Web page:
Should the county get into the business of running its own dump for rubble and other construction debris?
Private firms have the market now, but the county plans to hire a consultant to study the prospect.
The decision to operate a rubble fill, which would most likely bebuilt at the Scarboro Landfill site near Dublin, will depend on cost, say county administrators.
Larry Klimovitz, director of administration, said the study will be paid for with state money. Cost will not be determined until all bids are in, he said.
Four firms will submit bids for the contract, and a selection will be made in the nexttwo months, Klimovitz said.
Cost is one of the main reasons the county has stayed out of the garbage business and left refuse pick-up to private haulers, and rubble fill operations to private companies.
The only two state-licensed rubble fills in Harford -- Pappy's Inc. in Joppa and Spencer's Sand & Gravel Inc. in Abingdon -- are privately owned and operated.
Frederick County, which received a state operating permit this spring, is the only county so far to decide to run its open rubble fill, said John Goheen, a spokesman for the state Department of the Environment. But Kent and Somerset counties have recently requested permission to operate their own rubble fills, said Goheen.
Goheen could not estimate the cost of running a rubble fillbut said it would be less expensive than running a landfill because a lining and repositories for leachate, or runoff pollutants, would not be necessary.
William Geary, a spokesman for Spencer's Sand & Gravel Inc., which operates an Abingdon rubble fill, said he doesn't think the county has the money to operate a rubble fill.
"Our fuel bill alone is $18,000 a month," said Geary. "Then there's the payrollfor 13 employees, liability insurance, Workman's Comp, purchase of equipment, tags for vehicles, inventory taxes, equipment maintenance, maintenance of site and the quarterly monitoring of test wells to seeif leachate is polluting the ground. It's an expensive business."
Geary said daily operating costs range from $12,000 to $15,000, or $4.4 million a year. He said he did not know how much Spencer's made last year.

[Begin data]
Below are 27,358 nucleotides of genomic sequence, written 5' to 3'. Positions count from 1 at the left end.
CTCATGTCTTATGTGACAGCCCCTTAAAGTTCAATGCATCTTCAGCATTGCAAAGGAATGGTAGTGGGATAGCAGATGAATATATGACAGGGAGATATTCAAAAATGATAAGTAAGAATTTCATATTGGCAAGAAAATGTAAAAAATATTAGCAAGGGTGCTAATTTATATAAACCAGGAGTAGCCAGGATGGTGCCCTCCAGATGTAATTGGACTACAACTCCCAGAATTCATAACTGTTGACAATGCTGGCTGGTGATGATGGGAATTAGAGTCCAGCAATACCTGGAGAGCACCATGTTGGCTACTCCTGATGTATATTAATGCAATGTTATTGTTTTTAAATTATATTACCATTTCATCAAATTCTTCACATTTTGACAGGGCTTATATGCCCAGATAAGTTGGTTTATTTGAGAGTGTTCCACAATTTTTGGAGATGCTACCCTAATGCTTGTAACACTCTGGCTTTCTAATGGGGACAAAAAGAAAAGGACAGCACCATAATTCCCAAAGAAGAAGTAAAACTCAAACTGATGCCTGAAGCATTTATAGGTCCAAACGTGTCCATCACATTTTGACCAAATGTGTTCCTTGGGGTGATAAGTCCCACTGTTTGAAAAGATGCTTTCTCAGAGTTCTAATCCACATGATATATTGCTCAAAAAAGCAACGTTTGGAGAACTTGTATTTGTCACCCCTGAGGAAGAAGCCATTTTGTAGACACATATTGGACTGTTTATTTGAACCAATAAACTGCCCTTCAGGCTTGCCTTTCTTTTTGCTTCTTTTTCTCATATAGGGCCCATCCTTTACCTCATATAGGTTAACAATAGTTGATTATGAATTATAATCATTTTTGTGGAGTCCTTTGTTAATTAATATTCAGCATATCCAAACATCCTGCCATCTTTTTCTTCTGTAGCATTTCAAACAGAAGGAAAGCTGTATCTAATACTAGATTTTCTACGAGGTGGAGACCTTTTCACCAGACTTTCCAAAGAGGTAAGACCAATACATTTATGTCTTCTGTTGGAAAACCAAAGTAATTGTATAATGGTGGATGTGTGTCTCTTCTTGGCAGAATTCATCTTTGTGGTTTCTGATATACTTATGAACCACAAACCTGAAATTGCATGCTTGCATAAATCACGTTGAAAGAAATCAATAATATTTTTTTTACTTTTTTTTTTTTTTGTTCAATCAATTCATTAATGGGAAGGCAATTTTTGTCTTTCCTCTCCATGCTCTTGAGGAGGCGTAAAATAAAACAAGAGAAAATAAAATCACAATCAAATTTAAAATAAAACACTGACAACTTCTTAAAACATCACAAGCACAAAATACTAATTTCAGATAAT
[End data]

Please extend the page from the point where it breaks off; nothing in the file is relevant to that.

"People don't realize how much equipment's involved. That's why we always ask government people to come down and look at the operation," said Geary. "One piece of machinery can easily cost$350,000."
It costs about $12,000 a month to lease a concrete crusher, which separates reinforced metal and steel from concrete slabs or roaddebris and crushes the concrete, Geary said.
Records show county administrators and County Council members began discussing privately the creation of a rubble fill in July, about two months before the idea became public.
In a July 19 memo notifying the six other CountyCouncil members that the county planned to call for bids to study the Scarboro Landfill as a potential rubble fill site, Council President Jeffrey D. Wilson wrote: "But the Administration feels, and I agree, . . . , we might as well assume control of the landfilling facilities as well, and the idea of a county-run rubble fill is in this direction. This is clearly a sensitive issue and you will understand the request (from the administration) for confidentiality."
"Everythingto do with rubble fills has created a lot of controversy," said Klimovitz.
The county's decision to consider its own rubble fill became public Sept. 3.
That's when a group of Dublin residents who livenear the landfill came to a council meeting to discuss pollution andlack of notification about activities at the landfill, where some cells are being closed. The residents also questioned a published call for bids for a study of Scarboro as a rubble fill site.
Klimovitz said this is not the first time the county has attempted to study theuse of land at the Scarboro landfill for a rubble fill. Money for a study was included along with money for other projects related to theScarboro landfill in the fiscal 1990 budget year, which ended July 1, 1990, said Klimovitz. But that study was not done, he said.